White civilians knew about Lincoln’s promise to sign the Emancipation Proclamation on January 1, 1863. In September, the president had stated that “on the first day of January…all persons held as slaves within any State, or designated part of a State, the people whereof shall then be in rebellion against the United States shall be then, thenceforward, and forever free.”[iii] Unionist Julia Chase noted in her diary on January 1: “According to the President’s Proclamation, all the slaves are to be freed from today. This will give great dissatisfaction to slaveholders but joy to the Negroes. I doubt whether they will be better off by their freedom.”[iv]

A printed broadside featuring the text of the Emancipation Proclamation. (Library of Congress)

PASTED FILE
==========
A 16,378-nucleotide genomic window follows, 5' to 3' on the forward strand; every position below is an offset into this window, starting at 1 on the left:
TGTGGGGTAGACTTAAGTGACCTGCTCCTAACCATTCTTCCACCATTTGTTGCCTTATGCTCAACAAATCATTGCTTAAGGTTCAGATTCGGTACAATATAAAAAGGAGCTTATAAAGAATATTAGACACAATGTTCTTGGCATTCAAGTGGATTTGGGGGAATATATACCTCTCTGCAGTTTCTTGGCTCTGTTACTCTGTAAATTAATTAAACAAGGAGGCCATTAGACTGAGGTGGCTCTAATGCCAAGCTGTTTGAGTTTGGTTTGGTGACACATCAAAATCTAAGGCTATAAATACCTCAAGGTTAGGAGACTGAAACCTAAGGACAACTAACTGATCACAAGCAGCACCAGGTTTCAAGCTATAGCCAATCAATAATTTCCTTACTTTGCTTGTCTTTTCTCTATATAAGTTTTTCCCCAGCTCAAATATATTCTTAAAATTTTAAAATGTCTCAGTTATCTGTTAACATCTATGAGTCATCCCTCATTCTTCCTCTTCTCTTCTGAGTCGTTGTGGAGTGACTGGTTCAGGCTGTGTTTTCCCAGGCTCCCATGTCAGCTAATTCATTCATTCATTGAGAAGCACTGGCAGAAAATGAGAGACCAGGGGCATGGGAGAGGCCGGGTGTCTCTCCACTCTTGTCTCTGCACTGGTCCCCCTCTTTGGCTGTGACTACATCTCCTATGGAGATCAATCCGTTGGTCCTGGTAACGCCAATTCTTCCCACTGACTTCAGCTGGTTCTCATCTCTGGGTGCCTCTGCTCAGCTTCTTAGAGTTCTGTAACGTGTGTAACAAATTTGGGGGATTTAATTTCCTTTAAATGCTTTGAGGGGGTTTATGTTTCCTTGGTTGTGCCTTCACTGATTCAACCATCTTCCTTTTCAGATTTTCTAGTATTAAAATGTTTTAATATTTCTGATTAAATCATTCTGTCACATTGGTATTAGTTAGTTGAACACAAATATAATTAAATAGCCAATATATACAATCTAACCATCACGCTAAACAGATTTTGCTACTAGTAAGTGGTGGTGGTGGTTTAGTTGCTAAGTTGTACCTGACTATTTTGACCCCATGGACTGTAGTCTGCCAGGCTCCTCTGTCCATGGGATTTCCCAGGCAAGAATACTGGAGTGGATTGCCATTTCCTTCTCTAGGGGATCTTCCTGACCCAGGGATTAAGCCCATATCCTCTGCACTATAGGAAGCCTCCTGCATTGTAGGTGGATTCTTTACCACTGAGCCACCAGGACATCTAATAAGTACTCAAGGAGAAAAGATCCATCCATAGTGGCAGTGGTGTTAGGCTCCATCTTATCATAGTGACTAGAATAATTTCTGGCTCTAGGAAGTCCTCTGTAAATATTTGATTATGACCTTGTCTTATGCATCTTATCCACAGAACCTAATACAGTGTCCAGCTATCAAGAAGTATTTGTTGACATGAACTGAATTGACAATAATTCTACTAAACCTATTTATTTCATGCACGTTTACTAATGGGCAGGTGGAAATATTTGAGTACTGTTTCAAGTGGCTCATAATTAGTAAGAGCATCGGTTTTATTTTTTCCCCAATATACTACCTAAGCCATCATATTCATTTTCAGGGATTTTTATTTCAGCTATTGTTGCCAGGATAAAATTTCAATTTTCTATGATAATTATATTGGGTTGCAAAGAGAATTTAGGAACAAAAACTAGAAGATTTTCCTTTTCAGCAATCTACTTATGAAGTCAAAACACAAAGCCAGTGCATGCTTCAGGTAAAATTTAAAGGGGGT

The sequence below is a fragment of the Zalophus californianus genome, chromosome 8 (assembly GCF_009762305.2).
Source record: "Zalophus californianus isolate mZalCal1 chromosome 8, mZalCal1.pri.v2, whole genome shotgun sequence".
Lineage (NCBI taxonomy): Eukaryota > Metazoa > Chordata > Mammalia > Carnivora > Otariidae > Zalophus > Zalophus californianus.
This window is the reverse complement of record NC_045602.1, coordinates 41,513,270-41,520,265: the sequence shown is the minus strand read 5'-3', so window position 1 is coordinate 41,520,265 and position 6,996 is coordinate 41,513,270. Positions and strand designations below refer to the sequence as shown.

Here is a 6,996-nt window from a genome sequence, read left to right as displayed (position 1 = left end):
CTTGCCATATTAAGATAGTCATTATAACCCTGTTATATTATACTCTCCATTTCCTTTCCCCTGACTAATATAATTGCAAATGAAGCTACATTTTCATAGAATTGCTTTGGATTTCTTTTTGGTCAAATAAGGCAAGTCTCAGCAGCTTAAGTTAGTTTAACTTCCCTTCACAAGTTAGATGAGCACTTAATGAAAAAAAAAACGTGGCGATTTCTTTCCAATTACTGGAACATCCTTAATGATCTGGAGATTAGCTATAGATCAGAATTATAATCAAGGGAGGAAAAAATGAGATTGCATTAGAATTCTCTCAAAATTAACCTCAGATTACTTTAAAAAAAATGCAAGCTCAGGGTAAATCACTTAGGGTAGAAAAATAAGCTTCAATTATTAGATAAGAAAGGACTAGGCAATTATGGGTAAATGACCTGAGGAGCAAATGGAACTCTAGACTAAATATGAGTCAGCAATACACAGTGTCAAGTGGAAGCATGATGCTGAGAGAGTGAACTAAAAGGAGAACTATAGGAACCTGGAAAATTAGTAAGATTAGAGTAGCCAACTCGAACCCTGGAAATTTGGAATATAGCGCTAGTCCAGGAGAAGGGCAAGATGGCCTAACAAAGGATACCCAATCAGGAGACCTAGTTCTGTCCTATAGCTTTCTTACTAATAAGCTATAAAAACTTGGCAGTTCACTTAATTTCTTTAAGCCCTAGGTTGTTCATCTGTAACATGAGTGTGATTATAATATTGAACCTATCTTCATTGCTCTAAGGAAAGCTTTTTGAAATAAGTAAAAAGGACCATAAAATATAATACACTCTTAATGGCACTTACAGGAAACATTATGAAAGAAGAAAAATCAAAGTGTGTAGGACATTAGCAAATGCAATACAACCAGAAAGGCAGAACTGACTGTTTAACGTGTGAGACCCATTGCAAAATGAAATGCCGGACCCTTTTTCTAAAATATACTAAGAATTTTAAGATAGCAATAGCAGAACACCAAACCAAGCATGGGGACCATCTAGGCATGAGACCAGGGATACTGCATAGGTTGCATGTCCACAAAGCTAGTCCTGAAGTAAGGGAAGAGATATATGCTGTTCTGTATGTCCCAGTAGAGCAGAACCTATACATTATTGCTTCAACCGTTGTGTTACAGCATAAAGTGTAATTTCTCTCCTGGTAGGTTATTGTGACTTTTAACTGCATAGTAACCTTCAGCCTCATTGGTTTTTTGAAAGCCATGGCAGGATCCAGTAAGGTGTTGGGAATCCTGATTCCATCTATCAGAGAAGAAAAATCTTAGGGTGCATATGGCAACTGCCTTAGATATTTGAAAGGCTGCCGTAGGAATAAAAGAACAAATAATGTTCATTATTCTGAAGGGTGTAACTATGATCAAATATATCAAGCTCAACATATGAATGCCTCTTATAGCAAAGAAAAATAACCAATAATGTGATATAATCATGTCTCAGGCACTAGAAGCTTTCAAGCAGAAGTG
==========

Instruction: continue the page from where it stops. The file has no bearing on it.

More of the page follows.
In the days leading up to 1863 and for nearly the first week of January, the enslaved Black population in and around Winchester waited. One Union soldier thought it was “strange to say the colored people of Winchester seemed utterly ignorant of the fact that there was such a thing as any proclamation of freedom.”[v] It is more likely that many enslaved individuals did know about the promised Emancipation Proclamation for January 1, but they likely waited to see if the Federal troops would be staying in Winchester for a lengthy period. In previous months, Union soldiers usually stayed in Winchester only a short time before retreating further north. To make their own acknowledgements of hopes for freedom without knowing if they would be protected in that freedom could have been dangerous. Already, enslaved men had been sent from the city and local counties to meet “quotas” of slave labor required by the Confederacy for the defenses of Richmond and other military projects created or maintained by forced work.[vi] The risks stood high to openly talk about freedom, likely leading many enslaved people to hope in secret and wait to see if the new arrival of Federal troops offered any definitive news or protection.